Here We Come(t): Success of the Rosetta Mission

Nov 16, 2014

The landing of ESA’s (European Space Agency’s) Philae lander on the comet 67P last week (on November 12th 2014) was reported pretty widely as a “failure”. The primary reason was twofold: the legs that were the landing mechanism for Philae failed to fire; and when it did finally land (using backup mechanism), it landed in a shadow region of the comet. This means that after transmitting for about 26 hours, the probe went silent. It has been so ever since. However, many have called this one of the biggest achievements in space in recent history; and we explain why.

The excitement surrounding the event was considerable, mainly because the “Rosetta” mission, the name of the spacecraft that was orbiting the comet, has been on for 10 years. In 2004, Rosetta was sent to the difficultly named 67P/Churyumov-Gerasimenko comet: to follow it and orbit it until the opportune time when Rosetta could send its probe Philae to land on the comet and study this mysterious celestial phenomenon. So last week was the culmination of 10 years of waiting. After all this, then, the process may not have been exactly foolproof: considering that the entire landing procedure depended on the one nudge Rosetta give Philae when initiating the landing; a nudge masterminded by its controllers on Earth. Philae is a completely automated study device: so there was absolutely no control once it had been released. And if that one release/nudge was botched, the high speeds meant the lander would bounce off the comet and spiral off into space: 10 years of waiting and hard work gone to waste. The release actually worked out fine; but almost everything else went wrong: the mission was inches from failure time and time again. To begin with, the Philae’s main landing mechanism: the “harpoons”, which were meant to fire and attach to the comet as soon as probe was close enough to align the speeds and allow a smooth approach, failed. Instead the probe flew in full speed and crashed into 67P, nearly flying off into deep space on the rebound. Its landing gear (landing legs), which were supposed to kick in even if the harpoons didn’t fire, took one more bounce before gripping the surface in some way. It was a harrowing 1hr 30 minute wait after the first impact before the comet’s gravity was able to pull it back: one landing leg hanging half-outside the probe, still no idea whether the lander would secure. It took another hit; but just seven minutes later came back, and stayed. It was a celebratory moment for the team: first comet landing in history; unfortunately, the bounces meant it was far from the intended touchdown spot. It actually managed to wedge itself somewhere between the giant comet’s cliffs, hidden from the Sun that was meant to power it after the first two days. And so, at the end of all this excitement and effort, Philae lost all contact with Earth: and was unable to continue transmitting the information it had been sent there to collect.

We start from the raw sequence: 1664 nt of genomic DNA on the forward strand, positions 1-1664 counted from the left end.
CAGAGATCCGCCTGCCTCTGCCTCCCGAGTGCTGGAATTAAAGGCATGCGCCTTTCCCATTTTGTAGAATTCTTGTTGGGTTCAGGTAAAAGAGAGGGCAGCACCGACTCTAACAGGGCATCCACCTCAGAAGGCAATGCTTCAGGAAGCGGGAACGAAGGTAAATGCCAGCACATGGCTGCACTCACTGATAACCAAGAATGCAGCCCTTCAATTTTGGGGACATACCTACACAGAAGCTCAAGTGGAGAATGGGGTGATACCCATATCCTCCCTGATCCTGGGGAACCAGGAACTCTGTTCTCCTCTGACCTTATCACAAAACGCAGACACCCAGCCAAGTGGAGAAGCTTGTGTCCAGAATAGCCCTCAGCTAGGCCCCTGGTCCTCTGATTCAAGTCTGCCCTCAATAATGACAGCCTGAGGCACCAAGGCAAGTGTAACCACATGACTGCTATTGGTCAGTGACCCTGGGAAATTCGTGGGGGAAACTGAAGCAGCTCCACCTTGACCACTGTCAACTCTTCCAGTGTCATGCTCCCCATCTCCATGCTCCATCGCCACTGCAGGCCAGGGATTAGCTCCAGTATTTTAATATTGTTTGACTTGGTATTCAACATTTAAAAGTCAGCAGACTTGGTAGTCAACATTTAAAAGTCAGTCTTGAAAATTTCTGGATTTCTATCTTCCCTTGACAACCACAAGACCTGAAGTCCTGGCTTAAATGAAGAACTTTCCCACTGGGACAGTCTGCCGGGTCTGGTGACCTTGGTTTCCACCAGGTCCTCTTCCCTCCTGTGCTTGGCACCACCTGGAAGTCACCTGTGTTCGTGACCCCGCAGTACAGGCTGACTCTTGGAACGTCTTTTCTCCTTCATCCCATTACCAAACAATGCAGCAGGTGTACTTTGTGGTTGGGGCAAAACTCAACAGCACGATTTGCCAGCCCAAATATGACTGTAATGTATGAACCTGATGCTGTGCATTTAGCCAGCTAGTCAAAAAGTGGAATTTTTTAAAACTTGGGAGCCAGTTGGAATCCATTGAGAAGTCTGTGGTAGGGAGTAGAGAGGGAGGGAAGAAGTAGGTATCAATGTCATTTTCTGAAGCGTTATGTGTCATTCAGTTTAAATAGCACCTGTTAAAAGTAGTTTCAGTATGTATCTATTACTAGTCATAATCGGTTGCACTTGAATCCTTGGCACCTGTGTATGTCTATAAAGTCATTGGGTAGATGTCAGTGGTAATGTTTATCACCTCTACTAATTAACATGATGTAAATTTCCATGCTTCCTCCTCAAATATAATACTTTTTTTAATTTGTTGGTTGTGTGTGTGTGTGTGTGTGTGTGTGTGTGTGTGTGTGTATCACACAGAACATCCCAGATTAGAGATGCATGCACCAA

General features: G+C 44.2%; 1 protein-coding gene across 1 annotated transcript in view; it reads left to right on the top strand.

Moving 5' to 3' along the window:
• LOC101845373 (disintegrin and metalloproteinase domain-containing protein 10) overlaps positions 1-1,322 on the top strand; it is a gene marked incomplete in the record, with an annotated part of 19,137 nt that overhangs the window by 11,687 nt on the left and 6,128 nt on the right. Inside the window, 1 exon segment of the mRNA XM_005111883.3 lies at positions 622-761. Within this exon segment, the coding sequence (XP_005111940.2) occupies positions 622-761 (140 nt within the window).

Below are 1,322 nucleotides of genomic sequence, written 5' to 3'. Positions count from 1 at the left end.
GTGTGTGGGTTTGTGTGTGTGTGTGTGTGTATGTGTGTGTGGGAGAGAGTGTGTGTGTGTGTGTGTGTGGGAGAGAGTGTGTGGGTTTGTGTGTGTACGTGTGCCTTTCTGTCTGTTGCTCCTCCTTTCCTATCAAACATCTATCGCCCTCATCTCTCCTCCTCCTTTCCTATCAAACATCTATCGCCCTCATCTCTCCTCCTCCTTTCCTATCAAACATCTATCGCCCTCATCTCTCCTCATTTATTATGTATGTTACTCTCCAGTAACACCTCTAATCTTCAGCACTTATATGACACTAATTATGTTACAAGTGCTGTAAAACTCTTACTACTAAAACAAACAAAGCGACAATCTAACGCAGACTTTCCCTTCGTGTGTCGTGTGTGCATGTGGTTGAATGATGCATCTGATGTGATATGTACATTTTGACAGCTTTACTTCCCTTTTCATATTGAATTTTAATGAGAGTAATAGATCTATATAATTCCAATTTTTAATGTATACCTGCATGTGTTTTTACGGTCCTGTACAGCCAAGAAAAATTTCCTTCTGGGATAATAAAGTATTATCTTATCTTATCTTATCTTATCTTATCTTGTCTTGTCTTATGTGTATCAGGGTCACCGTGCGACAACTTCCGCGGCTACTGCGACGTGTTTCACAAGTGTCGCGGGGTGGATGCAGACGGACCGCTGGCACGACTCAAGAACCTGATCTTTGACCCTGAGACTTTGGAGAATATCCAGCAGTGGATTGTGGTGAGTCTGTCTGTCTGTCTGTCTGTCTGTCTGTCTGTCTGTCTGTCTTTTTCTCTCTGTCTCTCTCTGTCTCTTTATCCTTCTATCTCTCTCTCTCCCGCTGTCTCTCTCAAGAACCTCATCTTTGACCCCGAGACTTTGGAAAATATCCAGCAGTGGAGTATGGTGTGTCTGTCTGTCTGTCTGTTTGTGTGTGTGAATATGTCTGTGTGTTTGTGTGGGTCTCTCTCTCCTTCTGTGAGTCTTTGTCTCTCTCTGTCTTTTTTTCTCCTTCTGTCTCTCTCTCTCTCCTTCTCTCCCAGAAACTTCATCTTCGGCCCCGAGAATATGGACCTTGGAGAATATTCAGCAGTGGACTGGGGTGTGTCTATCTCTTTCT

I must admit this sounds quite ominous, but only on the surface. The ESA team actually had no idea, even after touchdown, whether the little craft had been secured until they got their first transmissions from it: which showed all its instruments were working, and somehow what was left of landing gear had managed to anchor the probe. Then, Philae was able to begin collecting data from the comet’s surface and transmitting it: for the next two days, humans got their first look at the surface of a comet, from the surface of a comet. ESA scientists explain that the lander was able to complete its ‘First Science Sequence’: using relatively basic instruments to quite rapidly collect and transmit fascinating, new comet data to Earth. This included information on the interior of the comet from an instrument that sends radio waves inside the comet nucleus, and insights into the geology of the surface from an instrument that studies its chemical composition. From knowing almost nothing about what is actually on and inside a comet about a week ago, the impact this mission might have scientifically is extraordinary. Add that to all the information Rosetta has collected for the past year after it became the first spacecraft to orbit a comet, and you have a mission that cannot be called anything but a success. And although it is in a dark zone, it will still receive some sunlight: maybe enough to perform a few of the more exciting tests and transmit hopefully a little of the data it collects. (Second stage tests include drilling into the surface and more) The ESA scientists haven’t given up on contact from little Philae just yet.

The most important achievement, however, lies beyond the science: the landing of a probe on a comet is huge in itself. We’ve touched a comet before: NASA’s Deep Impact probe achieved a head on collision with comet Temple1 that showed us just a bit of the inside before both flew off in different directions. But achieving a soft landing gave us both the preliminary data that will tell us whether comets can be of any use to us at all, and if yes: the knowledge that we can send rovers and maybe even astronauts in the future. We’ve landed on asteroids, but speeds made comets a much tougher ask: these two may just be the future of humancommerce. We’ve reached moons, planets and asteroids before: comets were mankind’s next giant leaps, and with Philae we have conquered them.

Photo Credits: ESA-C.Carreau/ATG-medialab

References: Universe Today,, Scientific American, BBC

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